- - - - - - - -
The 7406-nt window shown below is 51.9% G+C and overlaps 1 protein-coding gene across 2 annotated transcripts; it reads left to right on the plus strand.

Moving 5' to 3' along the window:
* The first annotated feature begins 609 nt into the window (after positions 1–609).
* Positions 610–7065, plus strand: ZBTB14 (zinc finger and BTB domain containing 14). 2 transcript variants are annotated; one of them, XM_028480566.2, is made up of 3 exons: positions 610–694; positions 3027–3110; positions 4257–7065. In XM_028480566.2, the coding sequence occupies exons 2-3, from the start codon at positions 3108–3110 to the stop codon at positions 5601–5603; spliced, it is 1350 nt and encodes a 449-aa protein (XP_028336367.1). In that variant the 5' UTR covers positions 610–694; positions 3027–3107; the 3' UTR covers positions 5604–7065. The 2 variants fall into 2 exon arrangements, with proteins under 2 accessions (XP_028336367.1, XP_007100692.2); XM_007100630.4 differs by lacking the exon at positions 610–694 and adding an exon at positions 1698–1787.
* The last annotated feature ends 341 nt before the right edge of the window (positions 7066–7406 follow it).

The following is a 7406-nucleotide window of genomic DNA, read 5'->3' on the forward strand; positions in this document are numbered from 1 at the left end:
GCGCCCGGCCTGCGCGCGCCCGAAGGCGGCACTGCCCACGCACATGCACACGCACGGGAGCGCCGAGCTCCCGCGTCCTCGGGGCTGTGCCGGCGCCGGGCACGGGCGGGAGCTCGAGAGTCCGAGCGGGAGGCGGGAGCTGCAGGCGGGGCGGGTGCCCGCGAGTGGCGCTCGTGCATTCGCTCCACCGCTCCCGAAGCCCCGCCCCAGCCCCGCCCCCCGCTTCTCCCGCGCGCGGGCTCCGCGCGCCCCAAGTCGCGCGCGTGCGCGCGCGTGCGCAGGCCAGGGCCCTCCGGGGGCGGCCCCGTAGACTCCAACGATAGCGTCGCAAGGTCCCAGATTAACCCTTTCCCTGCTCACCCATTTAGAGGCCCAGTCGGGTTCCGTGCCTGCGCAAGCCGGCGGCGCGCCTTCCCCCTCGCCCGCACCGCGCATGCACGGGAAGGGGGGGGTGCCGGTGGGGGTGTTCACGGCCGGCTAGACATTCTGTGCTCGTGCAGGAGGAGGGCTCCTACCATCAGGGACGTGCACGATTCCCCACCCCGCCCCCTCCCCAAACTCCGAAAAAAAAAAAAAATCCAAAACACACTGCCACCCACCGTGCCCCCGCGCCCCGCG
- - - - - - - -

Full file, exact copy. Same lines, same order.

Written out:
The 7406-nt window shown below is 51.9% G+C and overlaps 1 protein-coding gene across 2 annotated transcripts; it reads left to right on the plus strand.

Moving 5' to 3' along the window:
* The first annotated feature begins 609 nt into the window (after positions 1–609).
* Positions 610–7065, plus strand: ZBTB14 (zinc finger and BTB domain containing 14). 2 transcript variants are annotated; one of them, XM_028480566.2, is made up of 3 exons: positions 610–694; positions 3027–3110; positions 4257–7065. In XM_028480566.2, the coding sequence occupies exons 2-3, from the start codon at positions 3108–3110 to the stop codon at positions 5601–5603; spliced, it is 1350 nt and encodes a 449-aa protein (XP_028336367.1). In that variant the 5' UTR covers positions 610–694; positions 3027–3107; the 3' UTR covers positions 5604–7065. The 2 variants fall into 2 exon arrangements, with proteins under 2 accessions (XP_028336367.1, XP_007100692.2); XM_007100630.4 differs by lacking the exon at positions 610–694 and adding an exon at positions 1698–1787.
* The last annotated feature ends 341 nt before the right edge of the window (positions 7066–7406 follow it).

The following is a 7406-nucleotide window of genomic DNA, read 5'->3' on the forward strand; positions in this document are numbered from 1 at the left end:
GCGCCCGGCCTGCGCGCGCCCGAAGGCGGCACTGCCCACGCACATGCACACGCACGGGAGCGCCGAGCTCCCGCGTCCTCGGGGCTGTGCCGGCGCCGGGCACGGGCGGGAGCTCGAGAGTCCGAGCGGGAGGCGGGAGCTGCAGGCGGGGCGGGTGCCCGCGAGTGGCGCTCGTGCATTCGCTCCACCGCTCCCGAAGCCCCGCCCCAGCCCCGCCCCCCGCTTCTCCCGCGCGCGGGCTCCGCGCGCCCCAAGTCGCGCGCGTGCGCGCGCGTGCGCAGGCCAGGGCCCTCCGGGGGCGGCCCCGTAGACTCCAACGATAGCGTCGCAAGGTCCCAGATTAACCCTTTCCCTGCTCACCCATTTAGAGGCCCAGTCGGGTTCCGTGCCTGCGCAAGCCGGCGGCGCGCCTTCCCCCTCGCCCGCACCGCGCATGCACGGGAAGGGGGGGGTGCCGGTGGGGGTGTTCACGGCCGGCTAGACATTCTGTGCTCGTGCAGGAGGAGGGCTCCTACCATCAGGGACGTGCACGATTCCCCACCCCGCCCCCTCCCCAAACTCCGAAAAAAAAAAAAAATCCAAAACACACTGCCACCCACCGTGCCCCCGCGCCCCGCG